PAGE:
I have been asked by a few folks why I have yet to post about, or talk about the Steubenville High School Rape investigation, and the participation from the “group” Anonymous. To be honest, this particular story just hit too close to home. It’s taken me a little bit of time to digest, and even be willing to watch much of the media on the story – it’s a little like ripping off a bandaid. You know you gotta do it, but you avoid it as well.
As I disclose in Writing the Diaphragm Blues and Other Sexual Cacophonies, I have been raped and sexually assaulted at different times in my life. One sexual assault happened while I was in 7th Grade at Orange Grove Jr. High. I was attacked by some of my cross country teammates, and I am convinced I would have been raped if my mom had not shown up when she did. Worse than the attack was how the administration and the local justice authorities handled things at the time. I was slut shamed and victim blamed when asked by police and the administration whether I was wearing a bra or underwear under my track uniform at the time – as if a negative answer to those questions could justify the act of molestation. The boys, well they got a slap on the wrist. Me, I was left with a complex for the rest my life – if I don’t dress the right way, I am asking to be attacked because I deserve it. Today when I decide to go out into public without a bra on, I consider it an act of protest – a reflection back to when I was a bra-less child being held down by several boys, my body probed by their unforgiving hands.
What upset me the most was how these boys were coddled not only by the justice system, but by the administration of the school at the time (I can’t imagine the same folks run the school today). The justification? They were boys. Boys will be boys, after all. It wasn’t so much that the school or the justice system were saying they did no wrong, but it was their effort to explain why they did wrong, and how I, apparently, helped them do wrong (not being old enough to have Mom’s permission to wear a bra), that stuck with me. Further, a few of the boys came from affluent families – we wouldn’t want to tarnish those families … Would we? That would be wrong! Unthinkable! Afterall, boys will be boys… Let’s give the boys a good scare, and close the book. As for the young girl, let’s give her an “end of the school year” award, and call it a day.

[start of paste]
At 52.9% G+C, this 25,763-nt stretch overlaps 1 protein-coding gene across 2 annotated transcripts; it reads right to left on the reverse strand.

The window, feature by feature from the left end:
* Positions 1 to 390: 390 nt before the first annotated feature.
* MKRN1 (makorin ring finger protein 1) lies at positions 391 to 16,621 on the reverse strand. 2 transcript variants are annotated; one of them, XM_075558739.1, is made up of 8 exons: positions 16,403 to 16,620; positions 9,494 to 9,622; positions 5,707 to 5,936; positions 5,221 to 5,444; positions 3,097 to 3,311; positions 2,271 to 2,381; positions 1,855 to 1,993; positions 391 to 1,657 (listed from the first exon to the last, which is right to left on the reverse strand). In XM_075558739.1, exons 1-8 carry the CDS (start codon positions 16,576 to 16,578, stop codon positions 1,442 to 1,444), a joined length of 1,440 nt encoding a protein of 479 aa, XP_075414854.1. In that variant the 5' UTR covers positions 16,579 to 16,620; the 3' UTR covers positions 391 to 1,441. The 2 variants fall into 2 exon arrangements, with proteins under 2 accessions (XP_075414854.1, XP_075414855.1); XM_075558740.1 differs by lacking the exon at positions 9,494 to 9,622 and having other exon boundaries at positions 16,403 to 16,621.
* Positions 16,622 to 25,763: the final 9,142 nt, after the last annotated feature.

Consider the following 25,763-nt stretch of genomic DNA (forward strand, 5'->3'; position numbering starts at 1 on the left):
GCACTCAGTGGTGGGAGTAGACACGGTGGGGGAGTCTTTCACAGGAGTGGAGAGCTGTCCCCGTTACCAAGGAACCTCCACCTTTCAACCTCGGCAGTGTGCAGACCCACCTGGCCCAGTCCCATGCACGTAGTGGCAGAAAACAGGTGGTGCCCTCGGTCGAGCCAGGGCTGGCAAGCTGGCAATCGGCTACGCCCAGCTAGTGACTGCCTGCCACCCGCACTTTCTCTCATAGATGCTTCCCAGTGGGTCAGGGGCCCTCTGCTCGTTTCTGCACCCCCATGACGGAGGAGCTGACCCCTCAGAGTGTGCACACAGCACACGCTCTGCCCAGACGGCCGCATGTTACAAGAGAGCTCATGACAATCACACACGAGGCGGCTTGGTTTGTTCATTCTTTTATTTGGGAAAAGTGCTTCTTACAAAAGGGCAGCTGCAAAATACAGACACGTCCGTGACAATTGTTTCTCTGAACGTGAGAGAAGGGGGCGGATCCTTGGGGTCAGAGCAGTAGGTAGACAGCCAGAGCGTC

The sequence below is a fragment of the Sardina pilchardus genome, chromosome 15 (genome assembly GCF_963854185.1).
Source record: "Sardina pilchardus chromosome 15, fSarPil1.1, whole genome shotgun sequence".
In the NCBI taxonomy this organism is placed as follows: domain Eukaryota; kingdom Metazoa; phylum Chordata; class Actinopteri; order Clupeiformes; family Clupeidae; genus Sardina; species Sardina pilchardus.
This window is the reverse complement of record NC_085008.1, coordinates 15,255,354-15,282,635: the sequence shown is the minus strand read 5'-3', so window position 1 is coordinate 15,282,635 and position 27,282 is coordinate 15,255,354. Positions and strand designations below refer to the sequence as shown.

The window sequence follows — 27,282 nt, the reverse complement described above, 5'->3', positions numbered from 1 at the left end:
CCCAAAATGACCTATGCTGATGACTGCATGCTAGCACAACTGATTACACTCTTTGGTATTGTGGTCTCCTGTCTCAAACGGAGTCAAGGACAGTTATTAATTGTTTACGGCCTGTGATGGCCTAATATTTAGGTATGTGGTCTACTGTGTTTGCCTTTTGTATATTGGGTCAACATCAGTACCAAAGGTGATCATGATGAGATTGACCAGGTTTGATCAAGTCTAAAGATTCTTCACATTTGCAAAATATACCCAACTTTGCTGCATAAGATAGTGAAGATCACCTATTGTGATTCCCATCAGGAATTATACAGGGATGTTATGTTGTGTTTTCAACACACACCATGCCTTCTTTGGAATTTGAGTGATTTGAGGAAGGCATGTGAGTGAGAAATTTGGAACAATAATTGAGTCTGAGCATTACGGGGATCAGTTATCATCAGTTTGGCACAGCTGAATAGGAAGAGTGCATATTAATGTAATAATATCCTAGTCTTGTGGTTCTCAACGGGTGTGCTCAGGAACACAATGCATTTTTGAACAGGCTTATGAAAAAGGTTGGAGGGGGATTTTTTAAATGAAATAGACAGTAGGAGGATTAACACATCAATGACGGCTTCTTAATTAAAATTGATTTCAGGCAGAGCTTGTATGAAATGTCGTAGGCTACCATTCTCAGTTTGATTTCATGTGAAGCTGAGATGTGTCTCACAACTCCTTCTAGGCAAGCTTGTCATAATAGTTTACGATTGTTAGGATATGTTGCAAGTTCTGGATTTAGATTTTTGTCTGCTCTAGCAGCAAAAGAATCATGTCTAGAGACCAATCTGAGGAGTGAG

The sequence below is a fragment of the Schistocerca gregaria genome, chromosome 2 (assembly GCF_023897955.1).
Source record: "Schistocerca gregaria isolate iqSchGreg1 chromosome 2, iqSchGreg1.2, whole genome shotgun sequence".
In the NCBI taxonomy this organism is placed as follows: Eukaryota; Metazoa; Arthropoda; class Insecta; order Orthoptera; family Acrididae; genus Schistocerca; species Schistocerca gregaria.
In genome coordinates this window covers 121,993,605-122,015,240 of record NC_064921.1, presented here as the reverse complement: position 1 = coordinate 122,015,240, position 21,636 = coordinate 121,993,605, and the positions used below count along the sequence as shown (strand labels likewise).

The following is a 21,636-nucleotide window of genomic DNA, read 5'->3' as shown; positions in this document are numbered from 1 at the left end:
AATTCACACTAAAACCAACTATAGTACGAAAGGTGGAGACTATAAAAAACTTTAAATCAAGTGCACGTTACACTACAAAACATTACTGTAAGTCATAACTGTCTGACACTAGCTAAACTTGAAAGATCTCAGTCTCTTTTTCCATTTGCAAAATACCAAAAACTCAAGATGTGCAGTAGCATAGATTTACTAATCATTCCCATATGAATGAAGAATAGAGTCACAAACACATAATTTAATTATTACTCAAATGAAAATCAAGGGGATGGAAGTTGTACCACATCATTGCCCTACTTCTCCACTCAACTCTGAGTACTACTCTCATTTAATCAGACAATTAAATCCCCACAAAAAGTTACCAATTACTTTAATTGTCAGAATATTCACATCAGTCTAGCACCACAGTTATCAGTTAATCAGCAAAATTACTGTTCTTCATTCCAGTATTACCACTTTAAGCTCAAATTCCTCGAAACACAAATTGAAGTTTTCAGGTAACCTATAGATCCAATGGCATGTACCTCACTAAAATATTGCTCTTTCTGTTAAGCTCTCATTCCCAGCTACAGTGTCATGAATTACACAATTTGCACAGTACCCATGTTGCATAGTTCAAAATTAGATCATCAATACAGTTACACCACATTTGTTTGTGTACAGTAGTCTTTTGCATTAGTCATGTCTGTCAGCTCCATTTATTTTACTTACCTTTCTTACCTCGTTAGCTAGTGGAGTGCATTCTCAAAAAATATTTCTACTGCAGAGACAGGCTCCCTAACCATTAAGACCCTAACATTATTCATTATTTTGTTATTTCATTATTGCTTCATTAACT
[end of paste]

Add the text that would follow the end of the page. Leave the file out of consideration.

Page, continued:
What fucking bullshit. The award given to me was called the “citizenship” award, but we all knew exactly what that award was really for. As a scholar today, and a scholar on the idea of citizenship, I now find the award rather laughable. To defined citizenship as silence – an agreement to the way things are.
If I sound bitter, I am. Bitter, but it is important to know that I have forgiven the boys that attacked me and the school I attended. Yet I cannot justify and encourage a system that defends and justifies acts of violence under the “boys will be boys,” or slut-shaming/victim blaming rationale. Our society is filled with this kind of bullshit justification. Think about it, banks are too big to fail. Football teams are too important to let a few bad eggs bring them down. Families are too important to tarnish. This philosophy has done great harm in our society, not only from a personal point of view, but a collective point of view: economically, socially, politically, and philosophically.